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Old 09-25-2012, 09:52 PM   #1 (permalink)
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Default Too old to learn snowboarding?

My dad is 65 years old and retiring at the end of 2012. He used to be a decent skier (blues + moguls), but hasn't gone out for a while due to knee surgery. Then, his eyes started shriveling on account of being old, which increased the risk of a retinal tear during high impact sports. He says the eye situation has stabilized and wants to go skiing this year. He also floated the possibility of learning snowboarding because it'd be easier on his old man knees, though I don't think he knows what he'd be getting into.

Is he too old to learn snowboarding? Everyone I know who learned snowboarding had a rough time physically, so I was wondering if it's advisable for him as well. He's not fragile - he still does a lot of yard work, swims and plays tennis regularly - but I'm afraid that the impact of repeated falls or catching an edge will mess him up somehow.
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Old 09-25-2012, 10:04 PM   #2 (permalink)
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Nope, never to old to learn. He may want to look into some protective gear, or he may not, but that's his call. Get him out there and share the stoke!
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Old 09-25-2012, 10:04 PM   #3 (permalink)
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No one is too old. If he is willing to take the physical punishment it takes to learn, then he can definitely learn it. There is a lot of falling in learning snowboarding. Especially the knees...
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Old 09-25-2012, 10:19 PM   #4 (permalink)
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well in this case I"m on the fence...how is his strength and physically wise.
The amount of time falling and if your not in a place with powder can be banging on the body.
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Old 09-25-2012, 10:25 PM   #5 (permalink)
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I'd say go for it (with an appropriate level caution). It may well open up a whole new world for him, it did for me after many years on skis.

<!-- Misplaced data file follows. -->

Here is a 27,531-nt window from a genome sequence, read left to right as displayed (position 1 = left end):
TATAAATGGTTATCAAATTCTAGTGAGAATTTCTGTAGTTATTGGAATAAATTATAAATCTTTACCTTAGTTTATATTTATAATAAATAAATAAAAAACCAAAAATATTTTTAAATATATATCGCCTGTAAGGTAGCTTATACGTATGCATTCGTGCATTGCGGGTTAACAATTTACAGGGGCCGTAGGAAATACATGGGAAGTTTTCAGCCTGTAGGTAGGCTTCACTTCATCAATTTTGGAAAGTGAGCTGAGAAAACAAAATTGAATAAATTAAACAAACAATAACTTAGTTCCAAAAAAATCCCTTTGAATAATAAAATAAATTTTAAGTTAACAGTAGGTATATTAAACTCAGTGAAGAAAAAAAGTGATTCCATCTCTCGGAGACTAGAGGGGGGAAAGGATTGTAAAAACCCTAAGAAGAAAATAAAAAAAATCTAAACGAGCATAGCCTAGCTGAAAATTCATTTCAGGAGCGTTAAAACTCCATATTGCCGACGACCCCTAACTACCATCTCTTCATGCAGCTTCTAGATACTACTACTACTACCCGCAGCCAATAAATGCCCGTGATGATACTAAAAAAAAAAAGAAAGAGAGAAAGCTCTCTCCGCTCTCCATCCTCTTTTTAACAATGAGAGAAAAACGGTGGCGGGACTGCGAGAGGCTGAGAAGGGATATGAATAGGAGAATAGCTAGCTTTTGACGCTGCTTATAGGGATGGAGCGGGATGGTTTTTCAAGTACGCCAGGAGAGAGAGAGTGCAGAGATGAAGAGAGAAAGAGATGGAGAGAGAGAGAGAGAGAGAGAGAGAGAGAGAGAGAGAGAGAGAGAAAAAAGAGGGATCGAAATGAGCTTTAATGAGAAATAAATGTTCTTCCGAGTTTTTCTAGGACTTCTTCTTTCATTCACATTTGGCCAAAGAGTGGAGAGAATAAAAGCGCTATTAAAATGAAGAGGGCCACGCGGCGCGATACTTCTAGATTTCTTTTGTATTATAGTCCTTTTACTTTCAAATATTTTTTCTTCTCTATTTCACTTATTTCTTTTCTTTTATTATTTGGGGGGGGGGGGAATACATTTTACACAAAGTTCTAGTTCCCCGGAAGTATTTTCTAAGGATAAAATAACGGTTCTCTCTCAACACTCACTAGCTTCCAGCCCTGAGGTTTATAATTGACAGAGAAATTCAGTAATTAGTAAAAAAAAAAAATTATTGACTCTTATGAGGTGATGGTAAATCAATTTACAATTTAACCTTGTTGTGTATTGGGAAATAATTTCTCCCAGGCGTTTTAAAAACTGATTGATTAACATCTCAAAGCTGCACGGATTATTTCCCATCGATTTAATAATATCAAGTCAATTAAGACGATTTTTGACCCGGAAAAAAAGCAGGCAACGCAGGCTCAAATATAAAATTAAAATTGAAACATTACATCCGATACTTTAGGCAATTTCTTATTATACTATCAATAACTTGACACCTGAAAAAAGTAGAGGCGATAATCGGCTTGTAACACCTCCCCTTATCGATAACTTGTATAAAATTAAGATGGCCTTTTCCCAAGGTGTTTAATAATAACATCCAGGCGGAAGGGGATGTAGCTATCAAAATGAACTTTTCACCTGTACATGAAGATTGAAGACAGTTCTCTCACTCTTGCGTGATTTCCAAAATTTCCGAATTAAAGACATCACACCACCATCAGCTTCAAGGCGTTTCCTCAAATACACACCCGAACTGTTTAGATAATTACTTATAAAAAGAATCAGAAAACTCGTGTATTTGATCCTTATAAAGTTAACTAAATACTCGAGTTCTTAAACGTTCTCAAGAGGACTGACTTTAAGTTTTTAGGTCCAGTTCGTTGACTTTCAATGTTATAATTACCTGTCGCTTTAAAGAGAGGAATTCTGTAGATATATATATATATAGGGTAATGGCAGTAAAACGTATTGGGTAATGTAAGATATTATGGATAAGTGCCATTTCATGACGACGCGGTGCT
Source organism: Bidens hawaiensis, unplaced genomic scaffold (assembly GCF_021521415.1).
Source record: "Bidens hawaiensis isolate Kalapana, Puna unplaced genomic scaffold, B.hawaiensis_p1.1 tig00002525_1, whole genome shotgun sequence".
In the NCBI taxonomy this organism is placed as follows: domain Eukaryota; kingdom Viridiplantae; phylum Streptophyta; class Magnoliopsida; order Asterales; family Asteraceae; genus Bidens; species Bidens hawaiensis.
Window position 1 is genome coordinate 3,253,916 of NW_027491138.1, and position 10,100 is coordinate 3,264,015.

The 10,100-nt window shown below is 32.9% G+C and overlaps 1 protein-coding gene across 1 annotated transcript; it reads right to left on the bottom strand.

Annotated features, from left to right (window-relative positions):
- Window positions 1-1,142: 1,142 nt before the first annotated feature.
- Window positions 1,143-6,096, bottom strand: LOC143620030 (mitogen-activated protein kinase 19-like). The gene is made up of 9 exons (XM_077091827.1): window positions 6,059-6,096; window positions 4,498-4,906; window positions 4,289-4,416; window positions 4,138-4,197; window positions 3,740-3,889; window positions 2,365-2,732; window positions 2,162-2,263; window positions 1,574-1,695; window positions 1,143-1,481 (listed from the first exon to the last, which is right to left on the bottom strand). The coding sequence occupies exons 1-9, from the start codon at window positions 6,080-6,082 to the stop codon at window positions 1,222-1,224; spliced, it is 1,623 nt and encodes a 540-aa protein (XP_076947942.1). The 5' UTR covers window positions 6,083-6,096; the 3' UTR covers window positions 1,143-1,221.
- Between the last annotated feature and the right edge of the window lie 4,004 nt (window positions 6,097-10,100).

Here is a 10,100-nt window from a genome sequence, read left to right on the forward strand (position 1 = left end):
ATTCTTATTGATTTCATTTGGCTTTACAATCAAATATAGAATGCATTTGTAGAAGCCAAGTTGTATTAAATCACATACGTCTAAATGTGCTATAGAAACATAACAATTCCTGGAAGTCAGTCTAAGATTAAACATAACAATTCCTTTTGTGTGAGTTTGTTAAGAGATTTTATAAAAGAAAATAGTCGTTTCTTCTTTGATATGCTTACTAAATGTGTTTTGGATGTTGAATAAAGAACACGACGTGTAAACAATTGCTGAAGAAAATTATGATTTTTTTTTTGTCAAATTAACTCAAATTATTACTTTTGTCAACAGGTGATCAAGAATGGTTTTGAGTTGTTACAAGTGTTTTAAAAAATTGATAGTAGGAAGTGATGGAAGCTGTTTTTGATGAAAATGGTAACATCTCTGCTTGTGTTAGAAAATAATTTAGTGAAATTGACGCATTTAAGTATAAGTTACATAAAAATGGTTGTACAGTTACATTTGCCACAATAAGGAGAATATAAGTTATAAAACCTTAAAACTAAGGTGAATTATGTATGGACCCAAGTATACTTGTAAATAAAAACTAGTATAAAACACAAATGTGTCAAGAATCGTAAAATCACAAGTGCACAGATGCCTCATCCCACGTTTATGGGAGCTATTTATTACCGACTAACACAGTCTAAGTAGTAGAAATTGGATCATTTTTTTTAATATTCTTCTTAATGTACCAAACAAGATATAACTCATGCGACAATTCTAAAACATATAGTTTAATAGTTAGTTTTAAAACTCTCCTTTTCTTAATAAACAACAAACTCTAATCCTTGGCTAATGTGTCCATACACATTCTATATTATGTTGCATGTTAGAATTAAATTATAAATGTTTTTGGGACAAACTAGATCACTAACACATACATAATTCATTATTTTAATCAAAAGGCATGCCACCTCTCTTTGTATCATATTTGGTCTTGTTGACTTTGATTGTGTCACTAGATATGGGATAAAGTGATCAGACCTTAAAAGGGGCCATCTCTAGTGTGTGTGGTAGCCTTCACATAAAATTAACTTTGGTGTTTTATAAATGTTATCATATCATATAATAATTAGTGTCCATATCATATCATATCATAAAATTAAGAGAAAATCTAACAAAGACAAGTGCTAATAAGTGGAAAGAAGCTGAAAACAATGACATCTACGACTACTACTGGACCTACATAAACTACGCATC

I'm not entirely sure it will be easier on the knees though, just different.
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Old 09-25-2012, 10:25 PM   #6 (permalink)
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Here's my take..... I started this later in life also. I learned to ski at 48 and at 50 I wanted to try snowboarding. I watched alot of videos and I was very methodical in learning and started very slow. I would recommend a butt pad - as I did get a hematoma on my rear from several falls on the same part of my rear. Wrist guards and a helmet and knee pads. I really didn't fall all that often as I learned at a slow rate and didn't push forward until I learned what I was working on. I have bad knees and I find snowboarding actually easier on my knees than skiing. I also didn't want to give up. I did get tired easily and would just practice for about an hour and then go back to the cabin and regroup. We were at the resort every weekend Saturday and Sunday and holidays as we had a season pass. My husband thought I would give up after the first two days, but I persevered and I was bound and determined to learn this sport - and I love it! Two more months and we will be hitting the slopes again - can't wait!
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Old 09-25-2012, 10:41 PM   #7 (permalink)
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Here's my take..... I started this later in life also. I learned to ski at 48 and at 50 I wanted to try snowboarding. I watched alot of videos and I was very methodical in learning and started very slow. I would recommend a butt pad - as I did get a hematoma on my rear from several falls on the same part of my rear. Wrist guards and a helmet and knee pads. I really didn't fall all that often as I learned at a slow rate and didn't push forward until I learned what I was working on. I have bad knees and I find snowboarding actually easier on my knees than skiing. I also didn't want to give up. I did get tired easily and would just practice for about an hour and then go back to the cabin and regroup. We were at the resort every weekend Saturday and Sunday and holidays as we had a season pass. My husband thought I would give up after the first two days, but I persevered and I was bound and determined to learn this sport - and I love it! Two more months and we will be hitting the slopes again - can't wait!
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Old 09-25-2012, 10:49 PM   #8 (permalink)
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Old 09-25-2012, 10:49 PM   #9 (permalink)
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I'd say you never are. I rode up the lift a year I two ago with a guy that was I believe he said early 70's learning. He said he had been skiing since he was in his teens and just wanted to try something new! Lol
Mainly probably depends on how good of health the person is.
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Old 09-25-2012, 10:53 PM   #10 (permalink)
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I have taught several friends including a 62 year old lady.

If he is athletic he should be fine but get a board with lifted up contact points and proper lessons.

My main suggestion is learn to ride somewhere there is powder, even if you take a 1 week trip somewhere.

Powder makes the difference between painful falls and possible injury and harmless, painless falls into a soft forgiving surface.

Its almost fun to fall on freshly groomed powder. Its hell on ice.
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